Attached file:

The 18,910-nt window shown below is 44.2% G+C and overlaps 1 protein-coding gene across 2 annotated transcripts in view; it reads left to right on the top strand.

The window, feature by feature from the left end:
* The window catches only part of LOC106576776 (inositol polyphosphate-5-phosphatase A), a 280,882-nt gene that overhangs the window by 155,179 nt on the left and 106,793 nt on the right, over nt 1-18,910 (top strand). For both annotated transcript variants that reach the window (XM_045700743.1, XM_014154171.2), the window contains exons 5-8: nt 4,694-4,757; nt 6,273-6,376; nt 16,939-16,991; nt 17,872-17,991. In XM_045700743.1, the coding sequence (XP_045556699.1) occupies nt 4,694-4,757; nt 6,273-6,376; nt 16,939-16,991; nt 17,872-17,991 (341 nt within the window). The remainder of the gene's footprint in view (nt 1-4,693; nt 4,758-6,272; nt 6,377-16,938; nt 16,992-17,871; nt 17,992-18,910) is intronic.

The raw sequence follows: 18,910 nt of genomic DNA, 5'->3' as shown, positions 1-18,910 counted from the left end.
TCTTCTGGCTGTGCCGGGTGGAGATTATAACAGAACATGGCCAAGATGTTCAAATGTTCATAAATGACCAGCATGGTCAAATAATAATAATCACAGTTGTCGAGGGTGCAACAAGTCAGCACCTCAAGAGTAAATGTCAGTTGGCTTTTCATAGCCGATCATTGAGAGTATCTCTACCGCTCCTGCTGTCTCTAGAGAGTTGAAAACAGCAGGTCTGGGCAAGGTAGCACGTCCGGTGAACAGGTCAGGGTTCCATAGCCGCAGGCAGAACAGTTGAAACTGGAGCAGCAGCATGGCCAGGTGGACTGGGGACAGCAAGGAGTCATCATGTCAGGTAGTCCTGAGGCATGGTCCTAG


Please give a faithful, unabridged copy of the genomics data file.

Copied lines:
The 18,910-nt window shown below is 44.2% G+C and overlaps 1 protein-coding gene across 2 annotated transcripts in view; it reads left to right on the top strand.

The window, feature by feature from the left end:
* The window catches only part of LOC106576776 (inositol polyphosphate-5-phosphatase A), a 280,882-nt gene that overhangs the window by 155,179 nt on the left and 106,793 nt on the right, over nt 1-18,910 (top strand). For both annotated transcript variants that reach the window (XM_045700743.1, XM_014154171.2), the window contains exons 5-8: nt 4,694-4,757; nt 6,273-6,376; nt 16,939-16,991; nt 17,872-17,991. In XM_045700743.1, the coding sequence (XP_045556699.1) occupies nt 4,694-4,757; nt 6,273-6,376; nt 16,939-16,991; nt 17,872-17,991 (341 nt within the window). The remainder of the gene's footprint in view (nt 1-4,693; nt 4,758-6,272; nt 6,377-16,938; nt 16,992-17,871; nt 17,992-18,910) is intronic.

The raw sequence follows: 18,910 nt of genomic DNA, 5'->3' as shown, positions 1-18,910 counted from the left end.
TCTTCTGGCTGTGCCGGGTGGAGATTATAACAGAACATGGCCAAGATGTTCAAATGTTCATAAATGACCAGCATGGTCAAATAATAATAATCACAGTTGTCGAGGGTGCAACAAGTCAGCACCTCAAGAGTAAATGTCAGTTGGCTTTTCATAGCCGATCATTGAGAGTATCTCTACCGCTCCTGCTGTCTCTAGAGAGTTGAAAACAGCAGGTCTGGGCAAGGTAGCACGTCCGGTGAACAGGTCAGGGTTCCATAGCCGCAGGCAGAACAGTTGAAACTGGAGCAGCAGCATGGCCAGGTGGACTGGGGACAGCAAGGAGTCATCATGTCAGGTAGTCCTGAGGCATGGTCCTAG